After harvesting your crops, the next step is to clean up your garden and get it ready for the off season. If you do this now, your soil will be in the best condition possible in the spring, making it that much easier to plant everything. It might be tempting to sit back and enjoy the -literal – fruits of your labors after spending months working on your garden, but the work isn’t quite over yet. You’ll need to:
Take Care of Any Remaining Crops
It’s possible that some crops are still in the ground, even though they aren’t producing anymore. You’ll need to gently remove them from the ground and compost them, if you have a compost bin. If not, this is a good time to set one up! If you have any remaining herb plants, cut them down as far as possible and save the tops sections by dehydrating them and placing them in a jar. Store the jar in a cool, dry place, and you’ll be able to use them throughout the winter. However, if you planted your herbs in a series of small pots, just place them in a warm, well-lit place inside and they will continue to grow.
Once you’ve removed any remnants of your plants from the ground, you’re ready to move on to the next step.
Prepare Your Soil for the Winter
If you haven’t already drawn out a diagram of where you planted everything this past season, now is the time to do it, since you’ll need to keep rotating your crops to keep your soil’s nutrients in good condition. Once you’ve done that (if you hadn’t already), go ahead and start removing any leftover seasonal plants from the ground. If you have some, like berry bushes, that will grow back next year, simply cut them back and compost what you’ve cut off.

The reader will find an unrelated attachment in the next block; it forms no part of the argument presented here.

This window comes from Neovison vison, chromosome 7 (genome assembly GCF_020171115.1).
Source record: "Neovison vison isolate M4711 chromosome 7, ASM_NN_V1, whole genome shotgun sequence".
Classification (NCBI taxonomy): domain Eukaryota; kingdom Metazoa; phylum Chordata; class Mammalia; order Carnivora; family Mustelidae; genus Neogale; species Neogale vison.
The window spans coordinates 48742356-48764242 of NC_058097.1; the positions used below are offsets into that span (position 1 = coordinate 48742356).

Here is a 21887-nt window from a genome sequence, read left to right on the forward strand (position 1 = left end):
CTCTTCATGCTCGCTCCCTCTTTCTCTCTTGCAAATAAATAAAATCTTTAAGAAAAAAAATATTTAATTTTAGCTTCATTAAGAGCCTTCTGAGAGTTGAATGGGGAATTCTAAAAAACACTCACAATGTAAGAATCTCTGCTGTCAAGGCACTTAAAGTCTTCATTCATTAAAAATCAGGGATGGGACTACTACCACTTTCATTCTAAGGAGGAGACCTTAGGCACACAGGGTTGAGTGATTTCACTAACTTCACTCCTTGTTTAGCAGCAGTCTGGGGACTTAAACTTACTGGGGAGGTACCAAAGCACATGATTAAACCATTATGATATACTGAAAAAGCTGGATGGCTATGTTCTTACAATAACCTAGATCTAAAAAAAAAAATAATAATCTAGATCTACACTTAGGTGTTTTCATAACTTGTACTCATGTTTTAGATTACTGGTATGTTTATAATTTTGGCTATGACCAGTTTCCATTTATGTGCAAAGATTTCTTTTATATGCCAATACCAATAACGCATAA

As you’re removing your corn stalks and other things from the ground, keep an eye out for any signs of disease. Any diseased plants can’t go in a compost bin, and should be burned or thrown away. Otherwise, those fungi or viruses can infect the soil produced by your compost bin, and go on to effect anything that you plant in it.
Store Your Tools Properly
Of course, once you’re done with your garden, the next step is to store your tools properly for next year. Some, like shovels, should be hung on pegs in a garage or shed. Before you do this, you’ll need to clean them well by shaking off any debris and hosing them down. Dry them well with a soft towel before wiping them a solution made of 10% bleach and 90% water. This will kill any microorganisms living on them. Next, empty out and roll up your hose and make sure that none of your watering cans (if you have any) have water in them. Turn them upside down for a few days to ensure that they are fully emptied. You don’t want any standing pools of water in your shed or garage. Lastly, do any required maintenance on your power tiller or lawn mower.
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